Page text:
Kriss’ steak was deleted from the bill.
          A couple other waitstaff helped with clearing dishes, delivering meals, and filling water glasses, all done consistently.
          The
drink order included a couple bottles of Crane Lake 2011 Cabernet Sauvignon (six) and diet soda or water (two). (Side note: wine markup, if my notes are right, ranks among the highest DP8 has seen. Crane Lake goes for $10 retail, $6 at Empire, and $36 at Arielle.)

Ambience at Arielle is pleasant with a French feel. Red-stenciled letters on the two large plate windows sets an understated tone. A five-foot wide divider wall allows for the greeter to welcome people properly without being a spectacle to diners. And it was we DP8 that was sitting behind that wall, not even aware that the door was ten feet away. The eating space might be 30’ x 20’, not large at all. We occupied a 4-on-a-side collection of small tables running the center length of the room. On either side of us were tables paralleling the gray-pattern upholstered banquettes, with gray-pattern large pillows to lean against. About twenty could dine on the village center side and about twelve on the east side.
          The banquettes acted as a wainscoting, with the upper side walls nearly filled with a couple dozen paintings, with the larger paintings having their own lighting. Otherwise, lighting came from five cloth-shade hanging lamps on the sides, with an eight-pronged chandelier right above us. Complimenting the lighting was a half dozen shaped-metal sconces.
          Bare floors (pine, I thought) felt French rustic, with barn-siding enclosed ceiling beams adding to that feel, and the color scheme was the classic muted French pastel on the upper walls and on the ceiling between beams.
          One odd note was the butcher paper topping the white linens at each table. Yup, kind of Frenchy but not, with the paper ends reminding us we were eating on paper.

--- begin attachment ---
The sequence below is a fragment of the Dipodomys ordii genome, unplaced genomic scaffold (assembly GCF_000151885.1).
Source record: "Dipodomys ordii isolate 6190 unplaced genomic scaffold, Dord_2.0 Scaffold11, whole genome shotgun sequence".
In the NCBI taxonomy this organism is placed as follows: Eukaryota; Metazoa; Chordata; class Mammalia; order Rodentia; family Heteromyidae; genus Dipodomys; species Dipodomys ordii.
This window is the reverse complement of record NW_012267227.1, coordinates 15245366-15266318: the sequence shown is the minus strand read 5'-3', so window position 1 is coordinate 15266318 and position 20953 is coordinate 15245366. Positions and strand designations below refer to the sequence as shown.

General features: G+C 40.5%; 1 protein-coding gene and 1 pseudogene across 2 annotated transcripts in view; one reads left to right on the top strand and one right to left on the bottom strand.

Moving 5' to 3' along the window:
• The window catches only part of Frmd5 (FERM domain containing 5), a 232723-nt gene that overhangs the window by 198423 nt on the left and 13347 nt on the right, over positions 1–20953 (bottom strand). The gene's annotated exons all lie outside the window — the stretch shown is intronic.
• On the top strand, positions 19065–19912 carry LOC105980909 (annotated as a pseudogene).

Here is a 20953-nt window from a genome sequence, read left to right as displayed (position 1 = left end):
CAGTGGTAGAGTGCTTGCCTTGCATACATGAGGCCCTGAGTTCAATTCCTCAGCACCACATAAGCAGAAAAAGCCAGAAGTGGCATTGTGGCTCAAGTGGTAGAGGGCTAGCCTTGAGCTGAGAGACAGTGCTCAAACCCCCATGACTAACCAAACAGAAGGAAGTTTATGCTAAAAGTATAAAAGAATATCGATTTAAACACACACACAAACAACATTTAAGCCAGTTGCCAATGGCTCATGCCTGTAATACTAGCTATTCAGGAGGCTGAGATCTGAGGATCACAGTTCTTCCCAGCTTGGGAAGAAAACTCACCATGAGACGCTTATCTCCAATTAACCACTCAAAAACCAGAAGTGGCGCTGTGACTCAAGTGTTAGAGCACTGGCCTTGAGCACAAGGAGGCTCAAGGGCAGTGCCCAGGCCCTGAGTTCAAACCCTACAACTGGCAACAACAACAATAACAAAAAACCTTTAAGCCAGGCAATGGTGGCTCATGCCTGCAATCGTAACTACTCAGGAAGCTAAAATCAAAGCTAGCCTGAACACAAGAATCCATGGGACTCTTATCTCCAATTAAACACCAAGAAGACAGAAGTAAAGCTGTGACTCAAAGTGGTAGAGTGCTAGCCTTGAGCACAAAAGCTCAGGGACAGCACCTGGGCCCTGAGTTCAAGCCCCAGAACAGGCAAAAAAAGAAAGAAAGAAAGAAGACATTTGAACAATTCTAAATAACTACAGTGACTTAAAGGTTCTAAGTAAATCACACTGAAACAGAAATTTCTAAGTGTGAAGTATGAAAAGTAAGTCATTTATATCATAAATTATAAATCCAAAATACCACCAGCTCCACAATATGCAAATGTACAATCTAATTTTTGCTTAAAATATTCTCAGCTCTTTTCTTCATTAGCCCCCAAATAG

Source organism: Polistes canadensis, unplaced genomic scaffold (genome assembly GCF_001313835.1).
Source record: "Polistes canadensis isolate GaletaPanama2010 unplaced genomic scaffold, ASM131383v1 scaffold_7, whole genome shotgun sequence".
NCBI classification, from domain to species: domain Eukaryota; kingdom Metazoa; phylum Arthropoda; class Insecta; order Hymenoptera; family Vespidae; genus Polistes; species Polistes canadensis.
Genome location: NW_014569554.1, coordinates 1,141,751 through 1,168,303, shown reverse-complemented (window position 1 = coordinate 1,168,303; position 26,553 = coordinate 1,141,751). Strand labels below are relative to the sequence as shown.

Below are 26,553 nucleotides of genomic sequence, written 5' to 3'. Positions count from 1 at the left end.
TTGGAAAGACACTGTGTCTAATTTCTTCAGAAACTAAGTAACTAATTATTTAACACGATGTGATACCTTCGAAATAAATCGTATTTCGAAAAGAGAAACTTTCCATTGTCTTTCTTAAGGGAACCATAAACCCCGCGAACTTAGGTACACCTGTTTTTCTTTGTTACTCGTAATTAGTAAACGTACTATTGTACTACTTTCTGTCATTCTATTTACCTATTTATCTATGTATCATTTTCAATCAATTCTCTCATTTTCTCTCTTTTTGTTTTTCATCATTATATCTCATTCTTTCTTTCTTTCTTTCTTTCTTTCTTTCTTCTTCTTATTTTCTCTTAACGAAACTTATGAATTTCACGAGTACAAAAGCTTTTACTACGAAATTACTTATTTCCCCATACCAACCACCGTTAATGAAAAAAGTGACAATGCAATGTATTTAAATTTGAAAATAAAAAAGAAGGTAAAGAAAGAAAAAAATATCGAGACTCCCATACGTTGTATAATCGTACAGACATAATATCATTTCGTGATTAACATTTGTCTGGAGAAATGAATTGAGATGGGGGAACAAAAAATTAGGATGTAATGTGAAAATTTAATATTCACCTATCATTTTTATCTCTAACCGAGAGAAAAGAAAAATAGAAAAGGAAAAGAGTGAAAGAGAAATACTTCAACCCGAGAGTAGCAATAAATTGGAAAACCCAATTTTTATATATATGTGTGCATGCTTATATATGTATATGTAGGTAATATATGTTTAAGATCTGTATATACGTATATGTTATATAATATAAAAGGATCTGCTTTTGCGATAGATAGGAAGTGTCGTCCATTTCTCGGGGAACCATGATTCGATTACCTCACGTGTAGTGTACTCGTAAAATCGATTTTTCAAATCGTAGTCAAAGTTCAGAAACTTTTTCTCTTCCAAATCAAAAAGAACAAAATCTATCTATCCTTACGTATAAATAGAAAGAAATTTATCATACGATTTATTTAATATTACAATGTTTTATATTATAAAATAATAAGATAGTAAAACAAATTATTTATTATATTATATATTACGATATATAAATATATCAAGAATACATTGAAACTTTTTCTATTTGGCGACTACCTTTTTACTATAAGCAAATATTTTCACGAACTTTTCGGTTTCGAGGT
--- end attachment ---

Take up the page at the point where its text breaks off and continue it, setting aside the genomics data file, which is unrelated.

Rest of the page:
A French rustic linen enclosed the four piece silverware set, with one votive candle centerpiece awaiting lighting. Bread plates were set just after bread was delivered.
          Noise level was medium-ish but the long table layout is always tough for the ends to hear each other. And pacing was comfortable, about two-and-a-quarter hours, although I thought I saw some fidgeting. For those who like French, Arielle was a comfortable fit.
          Paymaster Deb figured a final bill—including tax, tips, and drink—of $100. (The bill came with a 20% gratuity included—a practice that rubs some of us wrong.)

As indicated earlier, the Notarnicolas entertained DP8 this evening. Perfect weather greeted us and made for a pleasant sit-around on the back deck. Mark and Joyce had prepared a plentiful appetizer array:
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flatbreads, one with tomato and pesto with cheese, second of black truffle mushroom
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plate of cheese chunks wrapped in prosciutto; Asiago with rosemary; cheese with salami and Capicola
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mozzarella and tomato chunks in a balsamic drizzle
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hummus with crackers

Drinks included a decanted Moulin D’Angludet 2007 Margaux, a Benziger 2011 Sauvignon Blanc, and diet soda.
          Topics there, at the restaurant, and on the car rides included: the pictures Deb brought of the new Adamses’ house near DC; much appreciated recent weather; a new tow wagon; the Saratoga baby; a new job for a daughter; the Teator trip to Manhattan; golfing; school (shhh, not so loud); retirement for the unretired; RPI goings-on; barn fire at Kohrs; Ken’s “tapas” bar (shirts on, sorry); a few innuendos that raised a hoot or two, an eyebrow from Kriss, but rolled on harmlessly.

PS: Someone asked how many different places have we been to. Well, we have held 129 DP8 dates. Subtract the 20 dinners at our own houses, and we reduce that number to 109. Subtract the 20 repeats (FCI and MVB are responsible for nearly half), and we have visited 89 different establishments in 10 years, 10 months.